My first wife Kat rolled the dough in balls, flattened them, cut a hole in the center, and slid them in the hot grease, which created a flash in the pan—rolling smoke, popping grease, and bubbling that lasted until the dough reached a high temperature and turned brown. She pulled them out with tongs, put them on paper towels to soak up the grease, and dried them before pouring a lemon and sugar mixture icing on top. Nothing beat her homemade donuts, not even a brain-freezing strawberry daiquiri on a scorching day at the beach.
As an engineer, I saw life in an unemotional, mechanical way with an occasional flash in the pan. Kat, on the other hand, saw life as mostly ordinary, except for emotional bursts on her timeline: giving birth to our only son, birthday cake, occasional wine and sex, opening presents Christmas morning, salvation or baptism, and even death when one journeyed the tunnel to the light.
When she journeyed after that train hit her Camry, at first I thought about her a lot. I wondered why her and not someone else. I wondered if she’d suffered. I wondered how I’d get by without her. I knew I’d never eat another donut like hers. Then I thought about her on special occasions—birthdays, anniversaries, and Christmas. Once I was in Wal-Mart, smelled her Chanel Number Five perfume, and turned to look down the toilet paper aisle to see if she was there.
I saw her one night when I dreamed I died. It seemed less mechanical, more fluid. I was in the pine box on display for others, looked at myself, and thought I looked better dead than alive. The smile creases around my mouth were gone, the stress and worry wrinkles on my forehead from scrunching eyebrows had dissipated, and the crow’s feet around my eyes had smoothed. Whether death had relaxed my skin or whether the embalming fluid had filled me until smooth, I didn’t know, but the suit and tie I’d worn once to Kat’s funeral still looked good on me, and my hair looked better smoothed down with gel.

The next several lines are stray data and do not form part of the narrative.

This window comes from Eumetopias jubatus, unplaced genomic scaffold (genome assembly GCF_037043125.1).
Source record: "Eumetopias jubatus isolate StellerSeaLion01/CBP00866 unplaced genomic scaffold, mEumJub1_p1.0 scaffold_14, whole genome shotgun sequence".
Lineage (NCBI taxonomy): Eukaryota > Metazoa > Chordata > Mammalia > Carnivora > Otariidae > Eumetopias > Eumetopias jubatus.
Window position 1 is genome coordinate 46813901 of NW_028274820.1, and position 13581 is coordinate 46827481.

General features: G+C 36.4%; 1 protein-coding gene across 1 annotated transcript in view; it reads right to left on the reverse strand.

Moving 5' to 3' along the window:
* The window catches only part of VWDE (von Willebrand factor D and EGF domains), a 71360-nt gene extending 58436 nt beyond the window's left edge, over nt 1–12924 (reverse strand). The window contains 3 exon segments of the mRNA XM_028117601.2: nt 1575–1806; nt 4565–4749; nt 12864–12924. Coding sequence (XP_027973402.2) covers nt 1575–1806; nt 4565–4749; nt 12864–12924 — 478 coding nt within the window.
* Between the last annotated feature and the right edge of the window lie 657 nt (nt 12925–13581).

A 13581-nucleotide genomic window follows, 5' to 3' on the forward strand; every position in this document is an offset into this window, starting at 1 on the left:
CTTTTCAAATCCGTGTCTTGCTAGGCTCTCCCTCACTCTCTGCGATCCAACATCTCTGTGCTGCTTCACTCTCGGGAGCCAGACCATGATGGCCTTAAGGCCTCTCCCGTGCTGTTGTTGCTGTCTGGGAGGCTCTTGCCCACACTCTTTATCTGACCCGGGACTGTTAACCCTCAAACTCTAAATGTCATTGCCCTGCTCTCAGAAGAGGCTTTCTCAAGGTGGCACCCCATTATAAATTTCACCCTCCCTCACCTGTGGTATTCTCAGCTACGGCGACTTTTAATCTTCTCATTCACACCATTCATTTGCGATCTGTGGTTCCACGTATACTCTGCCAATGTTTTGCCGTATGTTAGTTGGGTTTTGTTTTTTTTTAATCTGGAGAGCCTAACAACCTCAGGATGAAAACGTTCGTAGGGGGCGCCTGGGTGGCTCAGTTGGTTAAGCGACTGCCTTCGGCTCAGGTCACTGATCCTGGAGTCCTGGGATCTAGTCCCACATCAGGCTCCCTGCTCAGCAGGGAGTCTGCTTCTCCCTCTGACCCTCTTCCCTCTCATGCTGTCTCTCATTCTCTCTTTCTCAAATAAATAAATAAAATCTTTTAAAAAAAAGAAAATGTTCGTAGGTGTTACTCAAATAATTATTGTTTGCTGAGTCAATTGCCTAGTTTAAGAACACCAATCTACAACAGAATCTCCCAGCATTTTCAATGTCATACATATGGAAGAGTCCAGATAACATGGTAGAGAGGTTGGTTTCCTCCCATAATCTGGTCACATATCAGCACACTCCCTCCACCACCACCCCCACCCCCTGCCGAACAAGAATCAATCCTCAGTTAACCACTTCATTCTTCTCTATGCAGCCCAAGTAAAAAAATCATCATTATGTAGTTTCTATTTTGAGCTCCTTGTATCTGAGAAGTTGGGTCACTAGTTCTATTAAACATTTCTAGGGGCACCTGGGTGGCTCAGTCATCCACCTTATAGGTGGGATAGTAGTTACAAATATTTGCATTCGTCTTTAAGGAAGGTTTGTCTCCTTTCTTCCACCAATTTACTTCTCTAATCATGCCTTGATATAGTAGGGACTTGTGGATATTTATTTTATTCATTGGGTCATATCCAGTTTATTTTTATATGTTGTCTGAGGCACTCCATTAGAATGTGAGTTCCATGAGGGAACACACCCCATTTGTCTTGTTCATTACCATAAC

I hugged people who were there, some dead and some living, mostly cousins and friends from school I hadn’t seen for fifty years. I never thought it was odd I was both dead and alive. Kat was there, sitting in the first pew, and whispered to me, “I told you it wasn’t just a flash in the pan. Feel your life.” I woke up, my pillow wet. I craved her donuts, called our son who works in IT, has his own family, and lives on the West coast, and decided to stop by Wal-Mart and ask the widowed cashier out for dinner.